MISSION UPDATES | April 19, 2021

Sol 3094: Perseverance and Ingenuity Pay Off on Mars Again!

Written by Lucy Thompson, Planetary Geologist at University of New Brunswick
close up view of the Bardou drill target on Mars

NASA's Mars rover Curiosity acquired this image using its Mars Hand Lens Imager (MAHLI) on Sol 3092. The image was taken at ~35 centimeters standoff from the brushed drill target “Bardou” on top of "Mont Mercou," after the drill preload test. Download image ›

Congratulations to the Perseverance and Ingenuity teams on the first powered, controlled flight on another planet. This technology demonstration opens up new and exciting possibilities for the future of planetary exploration.

Meanwhile at Gale crater Curiosity is preparing to attempt drilling hole #31 (“Bardou”) on Mars, a feat we thought might not be possible more than 4 years ago when a key part of the drill stopped working. However, the perseverance, ingenuity and hard work of the JPL team meant that a work around was devised to enable drilling on Mars to resume more than a year later. We have since drilled a further 15 holes, doubling our inventory! Analysis of the “Bardou” drilled sample by CheMin, SAM and other instruments will help us to understand the transition from the clay-bearing rocks that we have been investigating in "Glen Torridon," to the overlying sulfate-bearing rocks that we are soon to encounter.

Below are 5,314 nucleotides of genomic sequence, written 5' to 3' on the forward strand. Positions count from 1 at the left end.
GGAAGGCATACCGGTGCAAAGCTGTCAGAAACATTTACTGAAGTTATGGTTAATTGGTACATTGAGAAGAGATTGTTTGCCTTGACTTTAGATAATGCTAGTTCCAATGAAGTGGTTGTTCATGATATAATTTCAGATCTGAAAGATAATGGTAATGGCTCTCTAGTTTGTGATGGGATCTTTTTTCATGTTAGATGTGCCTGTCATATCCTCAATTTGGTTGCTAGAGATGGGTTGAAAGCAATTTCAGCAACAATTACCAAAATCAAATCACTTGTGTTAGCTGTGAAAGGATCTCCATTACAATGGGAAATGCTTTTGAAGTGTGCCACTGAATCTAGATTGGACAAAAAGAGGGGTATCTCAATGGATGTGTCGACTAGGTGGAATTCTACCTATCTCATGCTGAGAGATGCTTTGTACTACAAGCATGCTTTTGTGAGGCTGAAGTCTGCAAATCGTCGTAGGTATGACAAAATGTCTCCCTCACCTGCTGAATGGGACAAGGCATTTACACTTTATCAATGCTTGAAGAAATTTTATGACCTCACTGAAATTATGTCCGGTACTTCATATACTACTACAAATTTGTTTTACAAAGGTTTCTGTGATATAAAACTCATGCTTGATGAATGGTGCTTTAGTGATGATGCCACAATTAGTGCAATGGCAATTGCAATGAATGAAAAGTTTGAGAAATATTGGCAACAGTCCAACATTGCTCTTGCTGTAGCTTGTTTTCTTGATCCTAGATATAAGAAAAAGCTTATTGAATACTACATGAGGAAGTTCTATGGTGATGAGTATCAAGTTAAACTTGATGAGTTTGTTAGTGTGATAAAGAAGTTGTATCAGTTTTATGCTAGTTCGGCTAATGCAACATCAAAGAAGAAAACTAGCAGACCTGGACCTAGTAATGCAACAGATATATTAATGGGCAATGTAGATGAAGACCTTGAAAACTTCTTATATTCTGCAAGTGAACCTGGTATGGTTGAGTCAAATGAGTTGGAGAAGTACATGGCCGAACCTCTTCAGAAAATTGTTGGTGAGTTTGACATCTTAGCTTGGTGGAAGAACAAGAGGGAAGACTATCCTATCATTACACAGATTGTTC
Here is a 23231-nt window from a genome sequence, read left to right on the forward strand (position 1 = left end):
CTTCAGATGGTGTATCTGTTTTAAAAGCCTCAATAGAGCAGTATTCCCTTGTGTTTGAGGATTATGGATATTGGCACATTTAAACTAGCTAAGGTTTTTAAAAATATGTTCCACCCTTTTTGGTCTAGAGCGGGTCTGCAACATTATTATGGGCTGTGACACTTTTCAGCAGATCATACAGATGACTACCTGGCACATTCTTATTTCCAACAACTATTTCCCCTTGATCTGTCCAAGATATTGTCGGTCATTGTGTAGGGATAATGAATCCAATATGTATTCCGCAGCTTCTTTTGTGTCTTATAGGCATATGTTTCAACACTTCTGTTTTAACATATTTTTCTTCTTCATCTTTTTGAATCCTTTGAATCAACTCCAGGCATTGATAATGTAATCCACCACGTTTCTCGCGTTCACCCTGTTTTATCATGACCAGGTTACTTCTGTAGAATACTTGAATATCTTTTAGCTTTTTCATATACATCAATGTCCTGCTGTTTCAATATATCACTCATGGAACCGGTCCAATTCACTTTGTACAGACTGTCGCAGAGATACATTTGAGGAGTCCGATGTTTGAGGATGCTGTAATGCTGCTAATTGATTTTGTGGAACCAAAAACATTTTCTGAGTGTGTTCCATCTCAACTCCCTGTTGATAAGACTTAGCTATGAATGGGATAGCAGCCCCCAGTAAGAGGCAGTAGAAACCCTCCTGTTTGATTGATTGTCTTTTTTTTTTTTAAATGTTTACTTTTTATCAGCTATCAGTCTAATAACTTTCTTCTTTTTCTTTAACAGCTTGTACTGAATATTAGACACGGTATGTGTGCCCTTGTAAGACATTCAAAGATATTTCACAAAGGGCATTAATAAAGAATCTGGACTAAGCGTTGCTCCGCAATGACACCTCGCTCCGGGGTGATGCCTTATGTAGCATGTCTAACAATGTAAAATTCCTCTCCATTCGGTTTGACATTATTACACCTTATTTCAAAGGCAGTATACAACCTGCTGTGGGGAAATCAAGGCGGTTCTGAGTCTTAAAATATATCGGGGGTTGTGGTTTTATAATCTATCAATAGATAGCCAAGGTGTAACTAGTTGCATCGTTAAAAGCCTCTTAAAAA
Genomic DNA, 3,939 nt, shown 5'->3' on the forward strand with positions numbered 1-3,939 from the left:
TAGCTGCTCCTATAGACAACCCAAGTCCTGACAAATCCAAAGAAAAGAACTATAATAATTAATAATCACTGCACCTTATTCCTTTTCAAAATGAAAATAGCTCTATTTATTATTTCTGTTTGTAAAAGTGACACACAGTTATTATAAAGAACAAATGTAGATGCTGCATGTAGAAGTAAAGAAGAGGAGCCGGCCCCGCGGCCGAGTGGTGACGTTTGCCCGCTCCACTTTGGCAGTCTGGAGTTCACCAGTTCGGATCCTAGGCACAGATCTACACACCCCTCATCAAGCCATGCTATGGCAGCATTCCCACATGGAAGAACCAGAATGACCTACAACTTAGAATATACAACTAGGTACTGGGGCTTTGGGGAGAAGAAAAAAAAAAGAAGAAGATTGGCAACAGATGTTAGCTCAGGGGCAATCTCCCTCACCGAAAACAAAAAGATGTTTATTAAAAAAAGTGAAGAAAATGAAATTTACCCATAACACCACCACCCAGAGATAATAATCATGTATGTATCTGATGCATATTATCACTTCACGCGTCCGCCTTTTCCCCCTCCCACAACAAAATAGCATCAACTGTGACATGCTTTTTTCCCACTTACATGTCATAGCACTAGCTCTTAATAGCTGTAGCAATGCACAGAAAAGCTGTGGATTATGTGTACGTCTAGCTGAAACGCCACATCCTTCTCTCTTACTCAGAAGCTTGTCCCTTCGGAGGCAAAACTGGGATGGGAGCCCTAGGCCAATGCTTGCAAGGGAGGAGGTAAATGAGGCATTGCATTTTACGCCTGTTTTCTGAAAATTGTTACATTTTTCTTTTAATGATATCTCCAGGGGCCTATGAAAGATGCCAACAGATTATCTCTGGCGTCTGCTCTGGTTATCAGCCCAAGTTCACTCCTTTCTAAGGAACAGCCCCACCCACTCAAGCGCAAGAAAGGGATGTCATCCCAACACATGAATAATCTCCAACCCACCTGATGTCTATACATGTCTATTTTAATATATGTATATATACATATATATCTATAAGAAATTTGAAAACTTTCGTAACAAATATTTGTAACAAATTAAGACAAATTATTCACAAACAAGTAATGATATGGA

Power was low coming into this plan, and because the drilling activities consume a lot of power, there were no other science activities planned. Instead, the geology and environmental planning groups focused on desired activities in the upcoming plans and for the longer term.

As the APXS payload uplink/downlink and strategic planning representative today it was a relatively quiet day for me. I reported on the downlink and the health of the APXS instrument, but while drilling we are not able to deploy the APXS, which is also on the end of the arm. However, we did use the APXS data already acquired in this area to help inform the discussion of what we would like to do after drilling.

We will hopefully have confirmation of a new drill hole on Mars tomorrow!